A. The first time I came it was Frank Arnesen, another Dane. I think I played an U15 game the first time. It was his last year [as Chelsea technical director]. I was told a little bit about the club. When I had to take the decision I called Michael Emenalo and said I wanted to sign for Chelsea. He was really happy. [Arnesen] always helped me. It makes the decision easier to have people who have played football and been in the same situation and actually know something about it.

Q. What was John Terry's influence on you back then?

A. You can feel that he has your best intentions at heart. He gives you confidence, makes you feel more comfortable. He always said if there's a question ask. He'd say after training, if you want to stay out for 20 minutes we can do that. Long passes, or crosses and headers, anything, really. If I wanted to stay out he'd do it. Just him showing his interest gave me more confidence.

Andreas Christensen
Christensen spent time on loan in Germany.

Q. You made a bold decision to go to Gladbach on loan in 2015, but it turned out to be the making of you.

A. One day we went over early in the morning, watched a game, saw how the club worked, saw all the facilities and met Max [Eberl, Gladbach sporting director]. We flew back in the evening so it was just a quick visit, but everything we saw was good -- big stadium, big crowd, fantastic atmosphere. There was a Swedish guy and a Norwegian guy [in the squad] who spoke my language, which made it a little easier. It wasn't too far from Denmark. I had German [lessons] in school, so I couldn't speak it but I could understand the basics. It was just a great fit, and it's a big part of why I'm here now.

Q. How good an education was Bundesliga football?

A. I heard a few scare stories that you do a lot of running without the ball in Germany. I was lucky that wasn't the case in Gladbach. We used the ball a lot and they wanted to play football. I think that helped me a lot. You get put in difficult situations in Germany -- every team likes to press high and you can even end up staying one vs one the whole game, so you have to think a lot and prepare yourself.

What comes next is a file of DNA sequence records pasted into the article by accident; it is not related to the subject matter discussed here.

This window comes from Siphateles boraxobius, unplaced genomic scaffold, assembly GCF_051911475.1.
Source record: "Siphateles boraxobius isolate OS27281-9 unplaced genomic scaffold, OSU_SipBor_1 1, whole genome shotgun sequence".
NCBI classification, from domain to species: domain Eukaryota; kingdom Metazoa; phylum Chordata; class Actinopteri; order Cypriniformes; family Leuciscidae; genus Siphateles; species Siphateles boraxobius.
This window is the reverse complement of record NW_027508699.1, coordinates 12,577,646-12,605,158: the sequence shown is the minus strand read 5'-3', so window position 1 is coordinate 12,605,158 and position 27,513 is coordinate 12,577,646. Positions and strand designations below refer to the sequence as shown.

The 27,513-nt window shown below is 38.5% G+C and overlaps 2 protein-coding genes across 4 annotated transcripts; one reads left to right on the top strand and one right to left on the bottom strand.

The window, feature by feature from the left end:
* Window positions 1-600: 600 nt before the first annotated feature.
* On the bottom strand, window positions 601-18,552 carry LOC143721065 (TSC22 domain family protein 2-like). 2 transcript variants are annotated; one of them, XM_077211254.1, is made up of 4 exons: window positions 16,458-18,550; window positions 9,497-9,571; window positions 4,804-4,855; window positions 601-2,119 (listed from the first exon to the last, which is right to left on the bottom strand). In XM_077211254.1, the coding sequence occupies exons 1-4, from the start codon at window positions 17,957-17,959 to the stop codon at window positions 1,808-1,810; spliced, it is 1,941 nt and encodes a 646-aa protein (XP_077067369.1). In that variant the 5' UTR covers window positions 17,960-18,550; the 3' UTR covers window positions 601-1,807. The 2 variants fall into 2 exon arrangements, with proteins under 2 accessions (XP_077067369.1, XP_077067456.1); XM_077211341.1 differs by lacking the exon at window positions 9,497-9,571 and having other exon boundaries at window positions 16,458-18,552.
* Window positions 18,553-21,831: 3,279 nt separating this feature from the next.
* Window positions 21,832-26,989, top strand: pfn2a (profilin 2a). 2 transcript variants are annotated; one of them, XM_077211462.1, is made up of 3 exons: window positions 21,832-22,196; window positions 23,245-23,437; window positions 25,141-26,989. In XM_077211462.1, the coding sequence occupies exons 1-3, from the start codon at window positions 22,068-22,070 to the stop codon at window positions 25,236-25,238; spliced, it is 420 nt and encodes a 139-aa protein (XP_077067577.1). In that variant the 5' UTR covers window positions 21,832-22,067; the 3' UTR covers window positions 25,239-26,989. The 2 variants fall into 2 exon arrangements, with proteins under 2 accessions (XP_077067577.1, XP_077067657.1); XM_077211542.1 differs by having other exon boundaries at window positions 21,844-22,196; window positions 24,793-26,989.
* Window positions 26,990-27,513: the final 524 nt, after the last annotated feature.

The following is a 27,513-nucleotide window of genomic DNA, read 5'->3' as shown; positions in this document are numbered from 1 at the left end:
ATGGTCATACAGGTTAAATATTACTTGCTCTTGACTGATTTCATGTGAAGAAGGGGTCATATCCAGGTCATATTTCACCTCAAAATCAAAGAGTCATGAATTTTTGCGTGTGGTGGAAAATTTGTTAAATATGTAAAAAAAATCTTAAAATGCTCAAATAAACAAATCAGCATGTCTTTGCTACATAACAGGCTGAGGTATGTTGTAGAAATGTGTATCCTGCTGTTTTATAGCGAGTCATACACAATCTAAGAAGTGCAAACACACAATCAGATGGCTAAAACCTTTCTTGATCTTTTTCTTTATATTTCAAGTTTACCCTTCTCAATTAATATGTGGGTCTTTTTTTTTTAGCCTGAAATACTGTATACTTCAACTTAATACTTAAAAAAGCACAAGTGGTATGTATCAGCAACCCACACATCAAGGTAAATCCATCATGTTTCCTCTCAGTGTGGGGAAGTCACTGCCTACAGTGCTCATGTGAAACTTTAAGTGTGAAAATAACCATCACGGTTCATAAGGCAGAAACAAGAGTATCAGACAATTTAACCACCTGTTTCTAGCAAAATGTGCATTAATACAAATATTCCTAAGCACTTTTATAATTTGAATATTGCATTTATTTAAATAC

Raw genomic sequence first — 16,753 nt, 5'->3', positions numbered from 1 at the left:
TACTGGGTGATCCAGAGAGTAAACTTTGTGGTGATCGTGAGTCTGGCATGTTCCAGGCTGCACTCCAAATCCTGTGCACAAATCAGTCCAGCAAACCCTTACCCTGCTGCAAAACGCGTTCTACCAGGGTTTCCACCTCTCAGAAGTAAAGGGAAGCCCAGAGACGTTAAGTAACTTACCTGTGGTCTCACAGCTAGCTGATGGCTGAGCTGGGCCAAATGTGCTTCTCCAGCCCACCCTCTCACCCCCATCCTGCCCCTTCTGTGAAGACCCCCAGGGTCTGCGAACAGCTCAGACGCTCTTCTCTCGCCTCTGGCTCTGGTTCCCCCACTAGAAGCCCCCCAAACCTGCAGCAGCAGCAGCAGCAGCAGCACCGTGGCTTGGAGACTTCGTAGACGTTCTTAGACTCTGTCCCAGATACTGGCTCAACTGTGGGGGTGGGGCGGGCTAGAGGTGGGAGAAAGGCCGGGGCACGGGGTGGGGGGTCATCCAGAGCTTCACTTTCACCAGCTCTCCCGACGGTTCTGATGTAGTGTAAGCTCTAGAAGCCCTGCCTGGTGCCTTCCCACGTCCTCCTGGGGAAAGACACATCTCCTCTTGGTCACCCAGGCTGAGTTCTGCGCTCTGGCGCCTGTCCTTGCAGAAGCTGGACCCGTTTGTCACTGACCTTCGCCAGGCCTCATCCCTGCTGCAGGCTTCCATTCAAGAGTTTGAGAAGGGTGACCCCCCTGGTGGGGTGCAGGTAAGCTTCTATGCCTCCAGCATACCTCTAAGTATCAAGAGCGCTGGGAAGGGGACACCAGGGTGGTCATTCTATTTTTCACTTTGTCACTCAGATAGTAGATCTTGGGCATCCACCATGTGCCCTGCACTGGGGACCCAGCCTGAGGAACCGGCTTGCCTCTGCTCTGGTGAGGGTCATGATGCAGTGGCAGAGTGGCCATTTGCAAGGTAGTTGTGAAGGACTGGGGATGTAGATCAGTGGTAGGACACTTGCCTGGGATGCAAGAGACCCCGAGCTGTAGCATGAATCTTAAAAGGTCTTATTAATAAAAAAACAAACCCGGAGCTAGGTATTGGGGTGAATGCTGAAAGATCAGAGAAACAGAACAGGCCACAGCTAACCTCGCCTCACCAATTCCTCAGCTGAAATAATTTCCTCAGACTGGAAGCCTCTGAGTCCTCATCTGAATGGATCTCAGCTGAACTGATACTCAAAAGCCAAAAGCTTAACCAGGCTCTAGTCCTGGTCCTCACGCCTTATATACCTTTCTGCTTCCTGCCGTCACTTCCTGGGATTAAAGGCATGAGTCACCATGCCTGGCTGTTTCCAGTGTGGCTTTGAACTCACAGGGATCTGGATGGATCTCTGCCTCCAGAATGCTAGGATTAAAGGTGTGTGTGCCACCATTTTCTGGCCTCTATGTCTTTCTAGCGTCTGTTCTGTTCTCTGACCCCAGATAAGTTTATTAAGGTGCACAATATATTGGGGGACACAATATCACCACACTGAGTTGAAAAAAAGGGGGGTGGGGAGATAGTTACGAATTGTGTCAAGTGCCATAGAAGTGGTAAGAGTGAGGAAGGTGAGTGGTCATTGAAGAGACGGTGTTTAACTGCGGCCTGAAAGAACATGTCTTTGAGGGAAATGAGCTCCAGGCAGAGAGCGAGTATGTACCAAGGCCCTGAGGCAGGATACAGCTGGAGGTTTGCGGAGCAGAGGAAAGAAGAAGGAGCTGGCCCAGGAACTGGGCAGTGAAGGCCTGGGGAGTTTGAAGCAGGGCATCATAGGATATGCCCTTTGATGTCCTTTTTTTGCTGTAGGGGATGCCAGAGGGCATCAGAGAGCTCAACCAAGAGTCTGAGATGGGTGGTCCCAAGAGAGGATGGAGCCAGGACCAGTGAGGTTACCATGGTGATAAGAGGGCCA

Q. Antonio Conte has worked with great defenders. How has he improved you?

A. Just working as a team, he gives you a lot. Sometimes we split up and it's just the back five, sometimes it's the whole team. He gives you [the ability] to be aware of what he wants you to do, and if you do that you'll look good. The way we play is helping you a lot. You always think, 'What can I do to help the team?' Working on the pitch here, we go into small details. We watch video and [he'll say], 'You have to be there, not there'. It's just these small pointers every day.

Q. Everyone needs a rest at this time of the season, but are you worried that missing a game gives others a chance to impress?

A. I don't think anyone wants to be rested. We always want to play the games. Sometimes you feel exhausted but you want to play. It's my first year [without a rest] -- even when I was in the academy we had the winter break, so this time it's been tough. I'm used to having those two weeks off where you can just put everything to one side and relax and do whatever you want to do. It's tough but it is how it is.

Q. What can Chelsea realistically achieve this season?

A. The mentality here is whatever [competition] you're still in, you can win. Even though we're going to face some difficult opponents, whether it's a cup game or Champions League, we think we can win. That's how we're going to go into every game, so I don't think anything changes how people feel and what they want to achieve.

Liam is ESPN FC's Chelsea correspondent. Follow him on Twitter: @Liam_Twomey.